Thursday, November 06, 2008

More on Election Maps

Today is another great day for maps in the New York Times. The Times added a new link, Voting Shifts (circled in green above), that they didn't have yesterday when I posted. What is shown above is the change in how a county voted from 2004 to 2008. Use the slider bar to see the dramatic change in voting patterns from 1992 to last Tuesday.

If you have a paper version of the Times, the headline reads, "For Most of the Country, a Blue Shift" in a section called After the Vote. In paper, the colors are more saturated than on the web and there are data for Alaska. There's also something very satisfying about opening up the newspaper and seeing full-color maps and charts and cartograms (!) of geospatial information. The Times has printed maps like these in 2000 and again in 2004.

Wednesday, November 05, 2008

The Election is Over: Take a Look at the Maps

The New York Times has done it again with an informative, interactive web map of the presidential election results. When you hover over a state, you get the results by state. When you click on a state (try New York, for instance), you see the results by county (my third map, below). There's a time-slider (circled in green above) so you can go back and see the differences from the past.

Click on County Bubbles and see the map above which is instantly recognizable as showing that the more densely populated counties went blue and more rural areas went red, generally speaking.

So, if you clicked on New York, and hover over Dutchess County, you would see that the county went blue and by what margin. This is the first time in the 13 years I've lived here that our county went to the blue side. Hurray for maps and for democracy!
Thanks to Lloyd Benson of Furman University for pointing this out.

Tuesday, November 04, 2008

Talking About Funding Technology in the Classroom

The financially tight times are hitting us all and academia and Vassar College is no exception. Each Fall we submit budget requests for projected needs for the coming academic year. I recently made my requests for some various instructional technology needs but was told that, given President Hill’s recent statement, there would be slim to no money and that, if we did get any money, it would have to be heavily justified. That’s fine. My feeling is that all of us in my group of instructional technologists should not go hat-in-hand to anyone at the college at this time and we should be trying to find our own funding sources. Now, what I really think is that all of us in instructional technology should be writing a detailed justification for any item that we ask for, whether it is a new piece of software for teaching in a lab, a site license for some software that has taken off on campus, or a new piece of equipment that professors are asking for in their teaching, or you, the instructional technologist, thinks is the next great thing since the toaster. The practice of critical writing to argue one’s point is rarely required of us. It should be. We might see far fewer high-expense items used by one professor and more low-cost to free solutions used by, well, more than one professor. What I am saying is that we instructional technologists should be writing grant proposals.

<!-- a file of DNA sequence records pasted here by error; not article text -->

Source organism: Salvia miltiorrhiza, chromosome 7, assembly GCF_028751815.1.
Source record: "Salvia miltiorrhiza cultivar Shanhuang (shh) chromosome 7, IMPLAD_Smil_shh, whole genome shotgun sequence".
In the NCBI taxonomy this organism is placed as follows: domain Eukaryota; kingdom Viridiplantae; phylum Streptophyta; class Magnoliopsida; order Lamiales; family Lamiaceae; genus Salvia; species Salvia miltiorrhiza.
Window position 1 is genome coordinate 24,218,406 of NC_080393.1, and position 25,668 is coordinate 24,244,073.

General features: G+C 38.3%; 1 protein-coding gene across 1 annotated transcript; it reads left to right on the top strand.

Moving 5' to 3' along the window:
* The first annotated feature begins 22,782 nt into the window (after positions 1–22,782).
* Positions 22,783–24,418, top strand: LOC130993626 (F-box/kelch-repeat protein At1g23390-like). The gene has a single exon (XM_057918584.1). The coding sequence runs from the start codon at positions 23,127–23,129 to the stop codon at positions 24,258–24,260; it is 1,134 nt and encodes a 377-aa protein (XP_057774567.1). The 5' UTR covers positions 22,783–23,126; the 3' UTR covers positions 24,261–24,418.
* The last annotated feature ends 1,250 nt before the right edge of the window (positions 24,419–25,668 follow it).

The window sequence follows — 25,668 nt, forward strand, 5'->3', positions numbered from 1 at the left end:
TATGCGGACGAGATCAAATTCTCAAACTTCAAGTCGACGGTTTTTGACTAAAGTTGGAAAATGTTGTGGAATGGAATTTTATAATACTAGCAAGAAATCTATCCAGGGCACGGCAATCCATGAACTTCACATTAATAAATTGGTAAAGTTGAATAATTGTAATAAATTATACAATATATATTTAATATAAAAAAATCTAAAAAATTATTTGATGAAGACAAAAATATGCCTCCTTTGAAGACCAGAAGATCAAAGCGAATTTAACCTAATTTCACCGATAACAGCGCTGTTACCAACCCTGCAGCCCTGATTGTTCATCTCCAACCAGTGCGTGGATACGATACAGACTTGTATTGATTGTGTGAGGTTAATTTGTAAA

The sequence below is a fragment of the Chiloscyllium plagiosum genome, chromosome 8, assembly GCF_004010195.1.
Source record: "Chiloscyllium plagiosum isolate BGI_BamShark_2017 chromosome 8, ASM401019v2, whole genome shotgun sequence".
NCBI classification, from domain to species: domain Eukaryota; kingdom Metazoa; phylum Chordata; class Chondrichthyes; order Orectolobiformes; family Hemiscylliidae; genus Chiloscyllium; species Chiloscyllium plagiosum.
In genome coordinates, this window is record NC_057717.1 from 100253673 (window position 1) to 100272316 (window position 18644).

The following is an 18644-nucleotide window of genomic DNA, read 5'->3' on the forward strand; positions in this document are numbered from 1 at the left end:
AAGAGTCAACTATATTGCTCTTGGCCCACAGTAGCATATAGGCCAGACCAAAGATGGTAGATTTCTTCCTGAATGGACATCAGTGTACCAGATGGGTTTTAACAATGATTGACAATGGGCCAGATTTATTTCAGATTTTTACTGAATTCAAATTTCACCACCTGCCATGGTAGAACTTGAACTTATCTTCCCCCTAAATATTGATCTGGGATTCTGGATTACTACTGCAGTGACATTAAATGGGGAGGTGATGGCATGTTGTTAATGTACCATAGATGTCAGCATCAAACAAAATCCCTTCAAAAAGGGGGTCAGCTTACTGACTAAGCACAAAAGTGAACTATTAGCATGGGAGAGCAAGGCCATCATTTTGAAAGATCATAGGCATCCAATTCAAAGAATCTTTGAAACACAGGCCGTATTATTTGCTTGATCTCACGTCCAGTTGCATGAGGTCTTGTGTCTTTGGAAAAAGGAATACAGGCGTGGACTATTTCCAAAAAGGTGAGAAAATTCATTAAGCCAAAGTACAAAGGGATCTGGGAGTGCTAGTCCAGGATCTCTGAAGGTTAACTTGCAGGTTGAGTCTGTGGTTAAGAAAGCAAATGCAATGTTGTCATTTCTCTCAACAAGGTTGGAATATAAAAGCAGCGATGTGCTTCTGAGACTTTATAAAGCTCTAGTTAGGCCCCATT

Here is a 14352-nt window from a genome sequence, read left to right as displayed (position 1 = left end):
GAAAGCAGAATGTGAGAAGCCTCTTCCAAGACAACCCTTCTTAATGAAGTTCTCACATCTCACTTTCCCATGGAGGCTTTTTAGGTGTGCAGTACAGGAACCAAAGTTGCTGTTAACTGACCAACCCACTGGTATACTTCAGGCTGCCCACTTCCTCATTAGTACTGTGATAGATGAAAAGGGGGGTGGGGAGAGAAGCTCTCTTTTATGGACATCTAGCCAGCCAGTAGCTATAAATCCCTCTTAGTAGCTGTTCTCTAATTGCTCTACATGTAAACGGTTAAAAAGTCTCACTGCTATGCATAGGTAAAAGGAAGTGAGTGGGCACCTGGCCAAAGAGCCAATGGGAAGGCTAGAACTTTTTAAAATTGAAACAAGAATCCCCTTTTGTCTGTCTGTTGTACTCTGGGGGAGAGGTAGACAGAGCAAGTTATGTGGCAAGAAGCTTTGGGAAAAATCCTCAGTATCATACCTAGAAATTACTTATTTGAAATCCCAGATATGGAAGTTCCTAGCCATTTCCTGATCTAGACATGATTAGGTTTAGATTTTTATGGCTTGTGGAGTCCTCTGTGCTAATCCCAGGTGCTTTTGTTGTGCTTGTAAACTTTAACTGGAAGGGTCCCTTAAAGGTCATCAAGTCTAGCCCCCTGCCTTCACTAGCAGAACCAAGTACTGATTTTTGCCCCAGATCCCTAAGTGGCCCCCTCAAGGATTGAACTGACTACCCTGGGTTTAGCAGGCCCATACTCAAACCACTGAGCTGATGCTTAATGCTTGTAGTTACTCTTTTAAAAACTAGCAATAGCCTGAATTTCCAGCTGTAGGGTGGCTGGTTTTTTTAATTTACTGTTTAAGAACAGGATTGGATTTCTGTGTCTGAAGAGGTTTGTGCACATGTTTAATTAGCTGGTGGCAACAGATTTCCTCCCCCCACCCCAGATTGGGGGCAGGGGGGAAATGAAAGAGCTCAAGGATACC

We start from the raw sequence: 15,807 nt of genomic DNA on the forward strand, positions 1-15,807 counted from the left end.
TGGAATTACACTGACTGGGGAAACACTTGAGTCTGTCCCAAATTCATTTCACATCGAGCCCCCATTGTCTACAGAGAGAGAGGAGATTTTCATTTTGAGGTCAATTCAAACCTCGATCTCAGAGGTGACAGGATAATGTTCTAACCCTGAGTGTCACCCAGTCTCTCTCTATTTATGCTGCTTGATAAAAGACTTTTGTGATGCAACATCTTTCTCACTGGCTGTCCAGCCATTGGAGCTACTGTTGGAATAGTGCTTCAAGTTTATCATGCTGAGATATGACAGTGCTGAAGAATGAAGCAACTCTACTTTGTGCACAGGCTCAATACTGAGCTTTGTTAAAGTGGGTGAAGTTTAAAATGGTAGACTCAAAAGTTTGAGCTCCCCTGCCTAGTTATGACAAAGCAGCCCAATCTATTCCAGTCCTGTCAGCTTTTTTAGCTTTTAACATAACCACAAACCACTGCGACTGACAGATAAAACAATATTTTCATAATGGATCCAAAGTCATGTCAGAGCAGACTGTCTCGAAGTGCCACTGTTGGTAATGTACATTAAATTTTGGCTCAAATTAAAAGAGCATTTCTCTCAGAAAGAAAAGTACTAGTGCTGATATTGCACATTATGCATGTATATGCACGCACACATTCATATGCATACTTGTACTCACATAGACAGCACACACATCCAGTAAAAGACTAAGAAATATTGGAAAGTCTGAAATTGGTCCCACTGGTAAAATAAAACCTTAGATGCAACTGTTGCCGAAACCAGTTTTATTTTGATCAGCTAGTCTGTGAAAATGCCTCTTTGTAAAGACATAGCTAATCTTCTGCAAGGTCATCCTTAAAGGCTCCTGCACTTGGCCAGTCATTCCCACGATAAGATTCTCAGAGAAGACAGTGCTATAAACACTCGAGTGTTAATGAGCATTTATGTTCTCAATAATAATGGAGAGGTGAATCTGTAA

I discovered just recently, when clicking through the MacArthur Digital, Media & Learning awards, and trying to figure out how we could get one, a white paper written by the Economist Intelligence Unit and sponsored by the New Media Consortium discusses results from surveys of 289 executives at higher education schools and corporations. The report is titled, "The Future of Higher Education: How Technology Will Shape Learning." Rather than distill the whole report, I encourage you take a look at it, but what I found most interesting and highly relevant for our current financial situation was this finding on corporate/academic collaborations:

Corporate-academic partnerships will form an increasing part of the university experience, at a time when locating funding and controlling costs are key concerns, and when only one-quarter of university chief information officers (CIOs) have a place at the table when it comes to setting strategy. To attract corporate partnerships, institutions will need to demonstrate a commitment to advanced technologies.
Identification of funding sources, team formation, grant proposal writing, and management of grant-funded projects has been an interest of mine for years. If I wanted to get my graduate school research work done, I needed to write proposals and win grants.

As many of you know because I blog about it from time to time, we have a tablet PC program, or a Mobile Mapping lab, in which we use tablet PCs for outdoor geospatial education. We teach with tablet PCs outside using GIS and other data-collection software and the program has been very successful. Could we have purchased 15 to 20 tablet PCs back in 2004 at a cost of about $2,000 each, plus all the software, plus the GPS receivers? Well, if we could, I never asked. To think on it now, it seems absurd to spend over $40,000 on something that 'seems' like a good idea. But a 'good idea,' if written well and sent to the right funding source, can turn into a successful instructional technology implementation. We got our first Hewlett-Packard grant in 2004, we replaced our tablet PCs this Spring with Dean of the Faculty funding that was pledged before we sent in the first HP grant, and with a second HP grant we made a video highlighting our mobile mapping project.